29th February 2012
Yesterday the Irish government announced that it will be holding a referendum on the latest European Union plans for a fiscal compact. However there is already a consensus building that in the words of 1066 and all that this is a good thing and the vote should be yes. Even in announcing the vote the Irish Taiosearch told everybody this.
"I believe it is in Ireland's national interest that this treaty be approved"
No doubt most of the Irish political class and media will fall behind this plan. However as their decisions, such as the 2008 guarantee of Ireland's banks, have so far been nothing short of disastrous if anything that alone should tempt people to vote no! The book "Ship of Fools" chose its title well.
An Elephant in the room
This is the issue of no votes on European issues in Ireland. Irish voters rejected the Nice referendum in 2001. It was passed following a re-run in October 2002. The Lisbon referendum was rejected in 2008, before also being passed a year later.
However I do not think that they should give up trying and this time they are much less likely to be forced to vote again as an Irish yes vote may not be required as only 12 of the 17 Euro states need to approve it.
What is the fiscal compact?
It is a similar concept to the Growth and Stability Pact of 1997. If you are thinking about the sanity of repeating something that failed you are already on the right track! Indeed the rule now is that a "balanced budget" is required rather than the previous maximum deficit of 3% of Gross Domestic Product. Although this being the Euro zone they do not consider a budget to be balanced at zero.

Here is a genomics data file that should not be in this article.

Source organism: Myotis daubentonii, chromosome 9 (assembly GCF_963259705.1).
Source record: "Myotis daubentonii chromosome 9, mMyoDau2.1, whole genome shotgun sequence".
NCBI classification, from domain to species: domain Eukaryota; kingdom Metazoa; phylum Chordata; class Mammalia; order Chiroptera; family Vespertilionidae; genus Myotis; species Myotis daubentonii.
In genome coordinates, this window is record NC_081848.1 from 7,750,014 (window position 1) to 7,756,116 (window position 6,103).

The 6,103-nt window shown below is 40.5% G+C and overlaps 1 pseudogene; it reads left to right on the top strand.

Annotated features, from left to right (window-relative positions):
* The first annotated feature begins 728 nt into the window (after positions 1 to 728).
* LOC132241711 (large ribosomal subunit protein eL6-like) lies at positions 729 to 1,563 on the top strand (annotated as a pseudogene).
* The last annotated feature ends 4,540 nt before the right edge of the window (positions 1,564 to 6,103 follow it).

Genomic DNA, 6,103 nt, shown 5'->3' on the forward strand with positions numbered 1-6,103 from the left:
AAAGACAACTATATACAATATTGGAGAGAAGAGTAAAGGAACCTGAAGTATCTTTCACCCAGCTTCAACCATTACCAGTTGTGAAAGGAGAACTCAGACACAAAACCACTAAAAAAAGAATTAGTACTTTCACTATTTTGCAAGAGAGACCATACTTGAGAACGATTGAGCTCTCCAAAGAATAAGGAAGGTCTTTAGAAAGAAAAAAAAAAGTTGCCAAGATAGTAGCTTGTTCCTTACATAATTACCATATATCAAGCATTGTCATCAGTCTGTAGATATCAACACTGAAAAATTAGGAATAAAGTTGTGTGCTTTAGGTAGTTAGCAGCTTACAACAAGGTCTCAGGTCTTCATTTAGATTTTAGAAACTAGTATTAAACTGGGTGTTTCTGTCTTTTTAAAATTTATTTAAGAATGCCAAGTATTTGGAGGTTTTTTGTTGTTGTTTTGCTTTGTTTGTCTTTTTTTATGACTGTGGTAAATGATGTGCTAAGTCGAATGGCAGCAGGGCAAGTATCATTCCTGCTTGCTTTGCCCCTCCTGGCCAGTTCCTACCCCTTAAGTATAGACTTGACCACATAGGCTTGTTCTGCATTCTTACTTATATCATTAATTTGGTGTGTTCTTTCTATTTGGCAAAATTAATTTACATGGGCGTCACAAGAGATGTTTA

"This will be achieved if the annual structural government deficit does not exceed 0.5% of nominal GDP"
And also if you do exceed the target you will be fined which will mean that you go further over the target! The March Hare would love that bit but I can already see Alice's brow frowning at the illogic.
Err can Ireland achieve the target anyway?
I think that there is a danger of the March Hare dominating this debate. If Alice were here now she would point out the latest forecasts from Economic and Social Research Institute. They tell us that as a percentage of her Gross Domestic Product her fiscal deficit was 31.3% in 2010, 10.1% in 2011 and will be 8.6% this year and 7.5% in 2013. You may have spotted that none of these are anywhere near 0.5%!
Even worse the progression towards the target is rather slow and if there are any "surprises" may not happen at all. Indeed it relies entirely on Ireland being able to export which is a laudable but risky matter to rely on. If we look at Ireland's own economy then private consumption is expected to fall by 1.8% this year and 1% in 2013 and public expenditure is planned to fall by 2.5% this year and 2% in 2013.
In the meantime according to the same set of figures Ireland's general government debt is expected to be 115% of Gross Domestic Product this year and 120% next. At this point one might recall that in the Greek bailout 120% was seen as a threshold which it implied was one between solvency and not.
So problem one is that Ireland is voting on something which in any realistic horizon looks unachievable.
Actually it is worse that you think
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